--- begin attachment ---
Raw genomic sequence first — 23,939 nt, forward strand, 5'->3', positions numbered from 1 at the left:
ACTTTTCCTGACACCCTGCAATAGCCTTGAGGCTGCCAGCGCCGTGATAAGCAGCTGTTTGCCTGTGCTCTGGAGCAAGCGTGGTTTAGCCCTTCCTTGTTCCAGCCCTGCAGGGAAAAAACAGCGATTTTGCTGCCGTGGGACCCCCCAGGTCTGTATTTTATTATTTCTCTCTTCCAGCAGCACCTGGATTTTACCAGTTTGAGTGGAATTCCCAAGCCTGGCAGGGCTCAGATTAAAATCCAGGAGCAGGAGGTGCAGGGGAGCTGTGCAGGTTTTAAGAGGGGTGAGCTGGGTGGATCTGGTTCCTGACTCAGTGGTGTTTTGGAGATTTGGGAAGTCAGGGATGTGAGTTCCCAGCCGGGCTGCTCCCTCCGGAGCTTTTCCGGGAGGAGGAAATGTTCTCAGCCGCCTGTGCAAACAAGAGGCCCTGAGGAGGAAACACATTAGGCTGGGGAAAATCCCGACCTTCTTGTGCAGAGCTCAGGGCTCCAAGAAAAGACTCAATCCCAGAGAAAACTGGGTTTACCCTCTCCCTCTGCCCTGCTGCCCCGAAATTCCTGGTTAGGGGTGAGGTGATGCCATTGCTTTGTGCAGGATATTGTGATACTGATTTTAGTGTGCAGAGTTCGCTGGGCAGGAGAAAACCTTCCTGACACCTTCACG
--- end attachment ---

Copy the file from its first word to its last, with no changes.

Raw genomic sequence first — 23,939 nt, forward strand, 5'->3', positions numbered from 1 at the left:
ACTTTTCCTGACACCCTGCAATAGCCTTGAGGCTGCCAGCGCCGTGATAAGCAGCTGTTTGCCTGTGCTCTGGAGCAAGCGTGGTTTAGCCCTTCCTTGTTCCAGCCCTGCAGGGAAAAAACAGCGATTTTGCTGCCGTGGGACCCCCCAGGTCTGTATTTTATTATTTCTCTCTTCCAGCAGCACCTGGATTTTACCAGTTTGAGTGGAATTCCCAAGCCTGGCAGGGCTCAGATTAAAATCCAGGAGCAGGAGGTGCAGGGGAGCTGTGCAGGTTTTAAGAGGGGTGAGCTGGGTGGATCTGGTTCCTGACTCAGTGGTGTTTTGGAGATTTGGGAAGTCAGGGATGTGAGTTCCCAGCCGGGCTGCTCCCTCCGGAGCTTTTCCGGGAGGAGGAAATGTTCTCAGCCGCCTGTGCAAACAAGAGGCCCTGAGGAGGAAACACATTAGGCTGGGGAAAATCCCGACCTTCTTGTGCAGAGCTCAGGGCTCCAAGAAAAGACTCAATCCCAGAGAAAACTGGGTTTACCCTCTCCCTCTGCCCTGCTGCCCCGAAATTCCTGGTTAGGGGTGAGGTGATGCCATTGCTTTGTGCAGGATATTGTGATACTGATTTTAGTGTGCAGAGTTCGCTGGGCAGGAGAAAACCTTCCTGACACCTTCACG